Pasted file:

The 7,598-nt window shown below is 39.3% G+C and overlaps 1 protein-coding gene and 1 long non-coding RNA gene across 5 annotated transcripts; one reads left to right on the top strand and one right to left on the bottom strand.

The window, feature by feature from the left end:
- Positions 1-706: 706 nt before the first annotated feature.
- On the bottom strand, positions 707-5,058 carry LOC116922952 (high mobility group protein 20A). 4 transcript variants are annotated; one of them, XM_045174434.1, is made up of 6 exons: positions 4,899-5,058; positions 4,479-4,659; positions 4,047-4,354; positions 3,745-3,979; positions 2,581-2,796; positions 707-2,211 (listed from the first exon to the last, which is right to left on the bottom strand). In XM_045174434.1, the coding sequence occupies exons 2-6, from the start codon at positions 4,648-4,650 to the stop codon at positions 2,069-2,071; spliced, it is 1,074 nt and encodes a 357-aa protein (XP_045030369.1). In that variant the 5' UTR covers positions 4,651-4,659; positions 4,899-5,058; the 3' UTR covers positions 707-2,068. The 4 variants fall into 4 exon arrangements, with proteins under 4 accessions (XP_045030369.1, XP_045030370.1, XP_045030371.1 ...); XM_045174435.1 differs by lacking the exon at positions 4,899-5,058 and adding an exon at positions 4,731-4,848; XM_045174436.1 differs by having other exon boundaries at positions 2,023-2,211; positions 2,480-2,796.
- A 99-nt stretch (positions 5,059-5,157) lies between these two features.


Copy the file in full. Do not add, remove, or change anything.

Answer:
The 7,598-nt window shown below is 39.3% G+C and overlaps 1 protein-coding gene and 1 long non-coding RNA gene across 5 annotated transcripts; one reads left to right on the top strand and one right to left on the bottom strand.

The window, feature by feature from the left end:
- Positions 1-706: 706 nt before the first annotated feature.
- On the bottom strand, positions 707-5,058 carry LOC116922952 (high mobility group protein 20A). 4 transcript variants are annotated; one of them, XM_045174434.1, is made up of 6 exons: positions 4,899-5,058; positions 4,479-4,659; positions 4,047-4,354; positions 3,745-3,979; positions 2,581-2,796; positions 707-2,211 (listed from the first exon to the last, which is right to left on the bottom strand). In XM_045174434.1, the coding sequence occupies exons 2-6, from the start codon at positions 4,648-4,650 to the stop codon at positions 2,069-2,071; spliced, it is 1,074 nt and encodes a 357-aa protein (XP_045030369.1). In that variant the 5' UTR covers positions 4,651-4,659; positions 4,899-5,058; the 3' UTR covers positions 707-2,068. The 4 variants fall into 4 exon arrangements, with proteins under 4 accessions (XP_045030369.1, XP_045030370.1, XP_045030371.1 ...); XM_045174435.1 differs by lacking the exon at positions 4,899-5,058 and adding an exon at positions 4,731-4,848; XM_045174436.1 differs by having other exon boundaries at positions 2,023-2,211; positions 2,480-2,796.
- A 99-nt stretch (positions 5,059-5,157) lies between these two features.